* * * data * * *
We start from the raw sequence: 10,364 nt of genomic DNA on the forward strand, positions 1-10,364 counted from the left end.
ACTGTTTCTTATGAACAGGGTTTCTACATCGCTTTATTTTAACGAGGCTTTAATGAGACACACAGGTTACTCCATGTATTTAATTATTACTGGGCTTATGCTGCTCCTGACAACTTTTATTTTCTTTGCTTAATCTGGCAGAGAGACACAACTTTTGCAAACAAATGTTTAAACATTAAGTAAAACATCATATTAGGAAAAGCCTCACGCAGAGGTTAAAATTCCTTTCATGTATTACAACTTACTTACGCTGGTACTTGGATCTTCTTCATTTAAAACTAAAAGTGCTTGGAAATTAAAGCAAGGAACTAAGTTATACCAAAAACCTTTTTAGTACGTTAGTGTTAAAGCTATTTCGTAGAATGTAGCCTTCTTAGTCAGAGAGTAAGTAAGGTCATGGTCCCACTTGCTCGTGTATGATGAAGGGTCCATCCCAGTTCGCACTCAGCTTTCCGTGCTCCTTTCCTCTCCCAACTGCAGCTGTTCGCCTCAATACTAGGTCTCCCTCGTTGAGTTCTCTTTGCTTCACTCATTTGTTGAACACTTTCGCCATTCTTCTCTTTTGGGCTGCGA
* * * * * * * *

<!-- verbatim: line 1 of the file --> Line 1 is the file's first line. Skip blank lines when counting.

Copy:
We start from the raw sequence: 10,364 nt of genomic DNA on the forward strand, positions 1-10,364 counted from the left end.